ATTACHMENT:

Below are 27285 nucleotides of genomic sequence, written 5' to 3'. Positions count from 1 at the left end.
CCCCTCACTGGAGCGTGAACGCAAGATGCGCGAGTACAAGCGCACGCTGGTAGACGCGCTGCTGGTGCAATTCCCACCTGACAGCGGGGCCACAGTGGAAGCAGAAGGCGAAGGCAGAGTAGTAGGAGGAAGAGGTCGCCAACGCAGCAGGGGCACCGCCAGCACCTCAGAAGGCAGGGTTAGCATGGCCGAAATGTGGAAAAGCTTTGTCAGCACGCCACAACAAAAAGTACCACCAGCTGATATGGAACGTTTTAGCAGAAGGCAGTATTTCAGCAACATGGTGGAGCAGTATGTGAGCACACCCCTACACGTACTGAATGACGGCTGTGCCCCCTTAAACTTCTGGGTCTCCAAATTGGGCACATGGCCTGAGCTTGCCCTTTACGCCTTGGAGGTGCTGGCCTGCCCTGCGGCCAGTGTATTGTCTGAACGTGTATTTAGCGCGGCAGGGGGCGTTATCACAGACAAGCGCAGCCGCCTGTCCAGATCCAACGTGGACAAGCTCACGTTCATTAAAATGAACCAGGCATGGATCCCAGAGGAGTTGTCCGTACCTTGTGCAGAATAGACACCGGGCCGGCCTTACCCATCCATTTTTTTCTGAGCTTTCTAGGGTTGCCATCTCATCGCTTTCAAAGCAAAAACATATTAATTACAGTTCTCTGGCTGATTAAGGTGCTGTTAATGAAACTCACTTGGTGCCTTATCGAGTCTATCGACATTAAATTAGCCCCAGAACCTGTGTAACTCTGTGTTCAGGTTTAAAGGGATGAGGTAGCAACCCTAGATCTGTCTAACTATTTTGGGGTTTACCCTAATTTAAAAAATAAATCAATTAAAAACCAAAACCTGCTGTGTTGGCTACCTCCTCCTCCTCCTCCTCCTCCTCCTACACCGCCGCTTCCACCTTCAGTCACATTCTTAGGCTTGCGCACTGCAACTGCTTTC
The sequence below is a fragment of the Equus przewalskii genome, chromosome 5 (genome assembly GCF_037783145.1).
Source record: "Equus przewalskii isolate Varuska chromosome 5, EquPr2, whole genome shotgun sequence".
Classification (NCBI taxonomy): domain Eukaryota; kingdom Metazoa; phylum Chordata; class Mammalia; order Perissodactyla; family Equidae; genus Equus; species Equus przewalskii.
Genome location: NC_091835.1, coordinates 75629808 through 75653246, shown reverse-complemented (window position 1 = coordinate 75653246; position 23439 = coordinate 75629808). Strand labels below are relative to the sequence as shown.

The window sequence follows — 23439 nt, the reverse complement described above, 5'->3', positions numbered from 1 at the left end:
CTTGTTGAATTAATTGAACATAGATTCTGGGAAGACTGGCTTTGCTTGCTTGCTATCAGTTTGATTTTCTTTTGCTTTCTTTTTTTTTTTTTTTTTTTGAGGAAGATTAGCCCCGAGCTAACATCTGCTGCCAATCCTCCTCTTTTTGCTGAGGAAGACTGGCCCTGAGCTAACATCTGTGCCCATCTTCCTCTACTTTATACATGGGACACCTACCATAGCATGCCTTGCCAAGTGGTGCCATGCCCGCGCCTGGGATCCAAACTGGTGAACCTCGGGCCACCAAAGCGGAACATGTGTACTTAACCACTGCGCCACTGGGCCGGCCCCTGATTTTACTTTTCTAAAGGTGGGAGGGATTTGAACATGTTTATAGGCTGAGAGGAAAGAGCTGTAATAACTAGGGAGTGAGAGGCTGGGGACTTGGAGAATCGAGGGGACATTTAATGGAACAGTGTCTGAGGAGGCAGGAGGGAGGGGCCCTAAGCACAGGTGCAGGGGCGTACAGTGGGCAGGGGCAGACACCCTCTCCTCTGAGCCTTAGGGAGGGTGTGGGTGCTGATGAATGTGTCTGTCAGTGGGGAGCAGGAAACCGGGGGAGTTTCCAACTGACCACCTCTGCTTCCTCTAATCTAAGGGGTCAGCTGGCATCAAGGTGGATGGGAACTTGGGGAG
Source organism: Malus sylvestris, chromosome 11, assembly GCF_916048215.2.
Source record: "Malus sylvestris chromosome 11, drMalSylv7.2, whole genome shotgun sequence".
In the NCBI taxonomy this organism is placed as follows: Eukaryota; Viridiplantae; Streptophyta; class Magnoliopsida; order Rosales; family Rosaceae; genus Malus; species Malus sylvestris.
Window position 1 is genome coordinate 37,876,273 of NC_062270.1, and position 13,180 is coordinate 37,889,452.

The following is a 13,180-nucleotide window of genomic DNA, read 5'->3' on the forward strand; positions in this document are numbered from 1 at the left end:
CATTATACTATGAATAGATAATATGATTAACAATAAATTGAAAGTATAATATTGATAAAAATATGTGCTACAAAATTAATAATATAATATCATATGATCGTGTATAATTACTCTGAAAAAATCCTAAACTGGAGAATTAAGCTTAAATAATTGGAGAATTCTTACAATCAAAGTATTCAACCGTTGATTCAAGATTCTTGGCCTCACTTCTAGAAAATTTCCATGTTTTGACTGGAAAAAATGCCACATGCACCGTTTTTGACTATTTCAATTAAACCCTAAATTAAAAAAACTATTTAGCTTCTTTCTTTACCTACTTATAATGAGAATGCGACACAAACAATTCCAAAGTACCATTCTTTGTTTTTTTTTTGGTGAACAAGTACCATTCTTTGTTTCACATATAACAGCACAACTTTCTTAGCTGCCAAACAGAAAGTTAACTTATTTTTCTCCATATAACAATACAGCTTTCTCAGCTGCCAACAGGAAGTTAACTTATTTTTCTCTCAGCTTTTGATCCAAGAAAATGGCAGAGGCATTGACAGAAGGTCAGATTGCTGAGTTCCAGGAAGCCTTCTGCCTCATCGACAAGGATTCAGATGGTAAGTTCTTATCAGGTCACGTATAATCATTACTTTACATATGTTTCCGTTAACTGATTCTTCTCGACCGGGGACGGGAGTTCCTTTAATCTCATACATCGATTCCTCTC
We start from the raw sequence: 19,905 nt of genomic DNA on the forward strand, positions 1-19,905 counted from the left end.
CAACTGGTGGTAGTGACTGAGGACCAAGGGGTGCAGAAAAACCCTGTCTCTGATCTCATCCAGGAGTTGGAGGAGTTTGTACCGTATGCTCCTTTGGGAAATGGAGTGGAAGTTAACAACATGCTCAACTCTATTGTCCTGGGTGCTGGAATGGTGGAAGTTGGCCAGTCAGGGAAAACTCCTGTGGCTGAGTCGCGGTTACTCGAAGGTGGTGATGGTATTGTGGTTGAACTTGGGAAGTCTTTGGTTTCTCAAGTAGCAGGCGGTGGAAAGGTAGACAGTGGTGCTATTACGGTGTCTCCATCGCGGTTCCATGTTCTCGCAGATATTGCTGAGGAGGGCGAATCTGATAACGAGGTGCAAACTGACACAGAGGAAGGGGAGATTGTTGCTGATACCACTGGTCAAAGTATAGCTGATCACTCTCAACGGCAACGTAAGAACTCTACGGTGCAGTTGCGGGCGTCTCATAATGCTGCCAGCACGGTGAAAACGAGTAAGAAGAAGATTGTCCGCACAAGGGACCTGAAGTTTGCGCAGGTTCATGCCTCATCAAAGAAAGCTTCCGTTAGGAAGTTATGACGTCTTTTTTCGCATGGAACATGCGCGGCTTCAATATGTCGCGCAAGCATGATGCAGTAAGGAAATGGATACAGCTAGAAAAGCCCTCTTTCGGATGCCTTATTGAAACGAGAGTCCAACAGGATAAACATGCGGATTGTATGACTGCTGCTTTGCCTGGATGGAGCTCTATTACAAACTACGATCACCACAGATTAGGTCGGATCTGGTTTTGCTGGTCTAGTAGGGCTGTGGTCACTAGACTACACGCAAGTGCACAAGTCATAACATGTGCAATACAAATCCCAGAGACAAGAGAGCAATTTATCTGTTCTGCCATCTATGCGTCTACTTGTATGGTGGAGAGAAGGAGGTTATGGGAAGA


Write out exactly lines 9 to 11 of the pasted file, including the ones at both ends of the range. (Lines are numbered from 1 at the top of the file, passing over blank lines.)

Source organism: Malus sylvestris, chromosome 11, assembly GCF_916048215.2.
Source record: "Malus sylvestris chromosome 11, drMalSylv7.2, whole genome shotgun sequence".
In the NCBI taxonomy this organism is placed as follows: Eukaryota; Viridiplantae; Streptophyta; class Magnoliopsida; order Rosales; family Rosaceae; genus Malus; species Malus sylvestris.